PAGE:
Ms Vickie Bright, a lawyer and member of the New Patriotic Party (NPP), has expressed dissatisfaction with the silence of the party regarding appeals to sanction Ahmed Arthur, the parliamentary candidate for Okai Koi South.
She said so far she has sent five petitions asking the party to disqualify Mr Arthur as the party’s parliamentary candidate for Election 2016 due to a number of irregularities she brought against the contender.
In her latest petition she said: “I’ve sent several petitions to the party and none has been responded to. This is a great discourtesy to a significant and loyal party member and a clear reflection of deep-rooted bias.”
“There is clearly a prevailing culture of favouritism in the party. My latest petition sent on April 7, 2016 is still awaiting a response.”
She said the petition was triggered by the party's attitude towards Ablekuma West and Manhyia North in direct contrast to her treatment.
This is in spite of the fact that in the national elections committee of the party had declared the album to be seriously flawed and cannot be relied on.
Ms Bright said personal grudges and small mindedness on the part of certain individuals filled with their own personal agenda are clearly at play in the case.
“In Ablekuma South there was an issue of a bogus register, yet the party has chosen not to act or implement clear decisions, which have been made to resolve the problems in my constituency. The people who Ahmed Arthur removed from the voter register are presently in court with the party and himself.”
Ms Bright is calling for the immediate suspension of Arthur from the NPP and the enforcement of the findings of the Ambrose Derry Report, which was subsequently adopted and ratified by the National Executive Council and a declaration that the vetting of Arthur as a Parliamentary Aspirant is null and void.
In a writ of summons filed on her behalf by her counsel, at an Accra High Court Thaddeus Sory, she said the constituency primary was also conducted in gross violation of NPP rules.
The plaintiff averred that on May 23, 2011, Madam Vivian Addae, then Constituency Chairman, petitioned that Ahmed made false declarations in his nomination forms to enable him contest the 2012 primary, adding that he had completed short courses in Public Relations, Management and Journalism at the Ghana Institute of Journalism.
The petition was sent to the party’s General Secretary, Nana Addo Danquah Akufo-Addo, Flag bearer, Chairman of the Legal and Constitutional Affairs, Director of Elections and Research and C.K Tedam, (Esquire), Chairman National Council of Elders.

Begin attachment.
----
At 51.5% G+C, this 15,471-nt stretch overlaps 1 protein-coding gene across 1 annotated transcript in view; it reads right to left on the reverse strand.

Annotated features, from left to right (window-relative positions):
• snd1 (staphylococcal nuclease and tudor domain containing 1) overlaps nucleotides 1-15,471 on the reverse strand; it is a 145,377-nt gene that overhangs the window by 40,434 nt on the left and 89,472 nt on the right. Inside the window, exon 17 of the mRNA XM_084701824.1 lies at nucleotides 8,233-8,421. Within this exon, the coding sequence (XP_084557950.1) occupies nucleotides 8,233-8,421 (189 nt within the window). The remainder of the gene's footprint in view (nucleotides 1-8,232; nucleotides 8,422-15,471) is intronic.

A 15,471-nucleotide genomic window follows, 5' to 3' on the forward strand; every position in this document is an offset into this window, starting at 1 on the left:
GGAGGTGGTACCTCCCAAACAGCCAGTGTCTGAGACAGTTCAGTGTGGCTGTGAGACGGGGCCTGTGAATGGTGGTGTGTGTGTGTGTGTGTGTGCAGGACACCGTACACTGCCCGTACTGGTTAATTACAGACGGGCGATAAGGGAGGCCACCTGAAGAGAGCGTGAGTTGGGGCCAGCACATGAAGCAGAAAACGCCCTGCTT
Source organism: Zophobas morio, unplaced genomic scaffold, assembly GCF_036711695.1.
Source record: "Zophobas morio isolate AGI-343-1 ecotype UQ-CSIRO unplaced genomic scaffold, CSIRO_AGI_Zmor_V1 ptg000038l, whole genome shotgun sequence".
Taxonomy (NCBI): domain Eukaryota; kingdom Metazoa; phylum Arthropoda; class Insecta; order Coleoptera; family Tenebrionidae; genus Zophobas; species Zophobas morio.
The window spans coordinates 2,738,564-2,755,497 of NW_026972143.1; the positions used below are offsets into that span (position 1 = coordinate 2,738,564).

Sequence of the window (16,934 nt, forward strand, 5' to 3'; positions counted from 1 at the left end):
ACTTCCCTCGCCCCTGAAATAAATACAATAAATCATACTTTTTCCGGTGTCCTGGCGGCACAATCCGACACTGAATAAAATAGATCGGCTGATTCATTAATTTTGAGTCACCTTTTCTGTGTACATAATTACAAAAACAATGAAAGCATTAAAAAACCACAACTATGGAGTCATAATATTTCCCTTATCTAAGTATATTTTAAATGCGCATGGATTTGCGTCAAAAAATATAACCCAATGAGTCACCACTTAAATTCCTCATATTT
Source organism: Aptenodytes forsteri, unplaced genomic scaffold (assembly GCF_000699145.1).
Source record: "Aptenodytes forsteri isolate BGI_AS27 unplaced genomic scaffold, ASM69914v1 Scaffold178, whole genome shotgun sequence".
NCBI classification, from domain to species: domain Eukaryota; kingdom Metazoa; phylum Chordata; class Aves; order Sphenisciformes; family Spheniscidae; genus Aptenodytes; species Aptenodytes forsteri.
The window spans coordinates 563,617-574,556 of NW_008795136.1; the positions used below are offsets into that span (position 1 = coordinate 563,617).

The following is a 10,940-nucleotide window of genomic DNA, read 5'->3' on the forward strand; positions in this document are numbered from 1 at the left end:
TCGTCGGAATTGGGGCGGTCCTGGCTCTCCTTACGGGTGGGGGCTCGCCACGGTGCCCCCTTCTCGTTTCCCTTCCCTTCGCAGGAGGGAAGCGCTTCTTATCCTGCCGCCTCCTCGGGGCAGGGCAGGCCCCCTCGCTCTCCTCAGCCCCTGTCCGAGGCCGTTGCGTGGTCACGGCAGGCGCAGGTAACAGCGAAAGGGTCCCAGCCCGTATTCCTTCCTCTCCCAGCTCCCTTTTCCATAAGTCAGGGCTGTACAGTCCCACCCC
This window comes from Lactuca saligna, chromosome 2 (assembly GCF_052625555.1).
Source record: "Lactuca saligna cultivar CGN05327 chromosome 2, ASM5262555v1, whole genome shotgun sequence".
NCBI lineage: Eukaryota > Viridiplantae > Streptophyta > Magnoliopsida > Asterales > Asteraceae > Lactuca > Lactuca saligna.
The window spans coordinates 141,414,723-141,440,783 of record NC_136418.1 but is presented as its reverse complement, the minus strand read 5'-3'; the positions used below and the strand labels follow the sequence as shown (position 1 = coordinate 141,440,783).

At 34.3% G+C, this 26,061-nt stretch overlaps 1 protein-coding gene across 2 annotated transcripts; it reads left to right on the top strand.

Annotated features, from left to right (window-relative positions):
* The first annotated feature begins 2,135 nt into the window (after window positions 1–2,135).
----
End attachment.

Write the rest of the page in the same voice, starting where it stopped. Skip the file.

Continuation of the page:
She said it does not bode well and truly ought not to be left unpunished by the current leadership the disrepute in the constituency, which is likely to cause deeper voter apathy, adding “no doubt such mishaps shall affect its fortunes and place the NPP in jeopardy”.
The petition said: “Presently as I write, our majority in the elections has consistently dropped from more than 20,000 a few years back to just around 9,000 in the 2012 elections. Ironically the voter population in the same period has grown exponentially.”
She called for robust action from the NPP hierarchy, adding:” With utmost respect the party must take swift remedial action now”.
“Clearly, our party is either on the expected path to victory or on the brink of self-immolation. Its destiny is in its own hands, as we target victory in 2016 but that calls for positive action and cleansing of dead wood.
“Changing our fortunes going forward is manifestly a matter of course, to maintain credible support nationwide enjoins far greater robustness of action; particularly from its elected leaders.
The suit at the high court said: "An investigative steering committee set up on June 6, 2011, found that Mr Ahmed, the first defendant, made a false declaration in paragraph 12 of his nomination form, dated March 2, 2011, and was accordingly disqualified.
On June 29, 2011, the committee’s decision was endorsed by the National Executive Committee (NEC) of the NPP, which decided a re-run of the primary. The plaintiff said in a bizarre twist, however, the then National Chairman of the NPP wrote to the party’s regional chairman to inform him that the defendant had decided to appeal his disqualification.
In a letter dated September 28, 2011, the NPP’s General Secretary wrote to inform NEC that it had upheld Ahmed’s appeal with the effect that he was the parliamentary candidate. This, the plaintiff said, was a violation of NPP’s eligibility rules and usurped NEC powers.
Ms Bright said Ahmed was also allowed to contest the 2016 parliamentary elections, although he admitted his false declaration set out in his nomination forms. She said prior to the 2016 primary, some constituents commenced legal proceedings to restraint the conduct of the election.
Ms Bright said despite the dependency of the application for an order of interlocutory injunction, which was given widespread publicity, many were of the view that the primary would not be held on July 25, 2015.
She said, be that as it may, the application for interlocutory injunction was dismissed, but rather bizarrely on Saturday, August 1, 2015, the General Secretary of the NPP signed a release, declaring that the contest should take place on Sunday August 2, 2015.
Ms Bright said the move was clearly arbitrary, unlawful and usurpation of the mandate of the Parliamentary Elections Committee (PEC) of the constituency, governing the conduct of the contest.
She said the voters register used for the election was not the one certified by PEC and submitted to the Electoral Commission.
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